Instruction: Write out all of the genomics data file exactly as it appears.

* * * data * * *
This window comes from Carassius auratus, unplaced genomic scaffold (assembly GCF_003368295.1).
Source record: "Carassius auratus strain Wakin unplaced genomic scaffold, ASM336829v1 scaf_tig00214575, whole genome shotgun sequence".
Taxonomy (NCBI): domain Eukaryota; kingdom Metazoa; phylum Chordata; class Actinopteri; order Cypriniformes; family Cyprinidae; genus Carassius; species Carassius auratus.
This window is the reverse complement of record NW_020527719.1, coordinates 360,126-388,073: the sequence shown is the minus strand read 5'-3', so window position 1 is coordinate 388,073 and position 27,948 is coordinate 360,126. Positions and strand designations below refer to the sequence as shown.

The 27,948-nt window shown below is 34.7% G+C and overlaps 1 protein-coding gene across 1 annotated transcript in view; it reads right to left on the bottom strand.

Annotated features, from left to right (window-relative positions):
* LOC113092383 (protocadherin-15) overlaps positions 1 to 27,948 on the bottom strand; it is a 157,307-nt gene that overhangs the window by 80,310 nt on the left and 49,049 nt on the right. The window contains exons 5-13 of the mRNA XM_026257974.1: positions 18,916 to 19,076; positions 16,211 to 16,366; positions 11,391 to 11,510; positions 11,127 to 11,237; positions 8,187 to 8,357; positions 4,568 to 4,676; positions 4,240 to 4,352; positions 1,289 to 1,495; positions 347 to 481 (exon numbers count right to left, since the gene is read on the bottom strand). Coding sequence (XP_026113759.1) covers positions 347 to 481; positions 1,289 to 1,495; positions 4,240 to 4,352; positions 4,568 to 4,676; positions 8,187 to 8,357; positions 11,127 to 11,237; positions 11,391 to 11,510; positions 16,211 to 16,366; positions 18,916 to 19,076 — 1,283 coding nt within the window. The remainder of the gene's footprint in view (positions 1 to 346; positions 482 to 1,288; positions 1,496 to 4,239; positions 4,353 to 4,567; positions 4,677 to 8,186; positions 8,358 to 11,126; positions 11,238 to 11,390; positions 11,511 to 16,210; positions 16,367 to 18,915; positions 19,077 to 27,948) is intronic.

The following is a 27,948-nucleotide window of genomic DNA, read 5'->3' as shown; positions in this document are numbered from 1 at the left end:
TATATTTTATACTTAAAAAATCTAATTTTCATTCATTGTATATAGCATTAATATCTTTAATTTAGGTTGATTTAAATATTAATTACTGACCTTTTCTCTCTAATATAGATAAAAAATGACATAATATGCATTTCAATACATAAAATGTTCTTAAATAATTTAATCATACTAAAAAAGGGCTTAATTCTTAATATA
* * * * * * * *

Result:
This window comes from Carassius auratus, unplaced genomic scaffold (assembly GCF_003368295.1).
Source record: "Carassius auratus strain Wakin unplaced genomic scaffold, ASM336829v1 scaf_tig00214575, whole genome shotgun sequence".
Taxonomy (NCBI): domain Eukaryota; kingdom Metazoa; phylum Chordata; class Actinopteri; order Cypriniformes; family Cyprinidae; genus Carassius; species Carassius auratus.
This window is the reverse complement of record NW_020527719.1, coordinates 360,126-388,073: the sequence shown is the minus strand read 5'-3', so window position 1 is coordinate 388,073 and position 27,948 is coordinate 360,126. Positions and strand designations below refer to the sequence as shown.

The 27,948-nt window shown below is 34.7% G+C and overlaps 1 protein-coding gene across 1 annotated transcript in view; it reads right to left on the bottom strand.

Annotated features, from left to right (window-relative positions):
* LOC113092383 (protocadherin-15) overlaps positions 1 to 27,948 on the bottom strand; it is a 157,307-nt gene that overhangs the window by 80,310 nt on the left and 49,049 nt on the right. The window contains exons 5-13 of the mRNA XM_026257974.1: positions 18,916 to 19,076; positions 16,211 to 16,366; positions 11,391 to 11,510; positions 11,127 to 11,237; positions 8,187 to 8,357; positions 4,568 to 4,676; positions 4,240 to 4,352; positions 1,289 to 1,495; positions 347 to 481 (exon numbers count right to left, since the gene is read on the bottom strand). Coding sequence (XP_026113759.1) covers positions 347 to 481; positions 1,289 to 1,495; positions 4,240 to 4,352; positions 4,568 to 4,676; positions 8,187 to 8,357; positions 11,127 to 11,237; positions 11,391 to 11,510; positions 16,211 to 16,366; positions 18,916 to 19,076 — 1,283 coding nt within the window. The remainder of the gene's footprint in view (positions 1 to 346; positions 482 to 1,288; positions 1,496 to 4,239; positions 4,353 to 4,567; positions 4,677 to 8,186; positions 8,358 to 11,126; positions 11,238 to 11,390; positions 11,511 to 16,210; positions 16,367 to 18,915; positions 19,077 to 27,948) is intronic.

The following is a 27,948-nucleotide window of genomic DNA, read 5'->3' as shown; positions in this document are numbered from 1 at the left end:
TATATTTTATACTTAAAAAATCTAATTTTCATTCATTGTATATAGCATTAATATCTTTAATTTAGGTTGATTTAAATATTAATTACTGACCTTTTCTCTCTAATATAGATAAAAAATGACATAATATGCATTTCAATACATAAAATGTTCTTAAATAATTTAATCATACTAAAAAAGGGCTTAATTCTTAATATA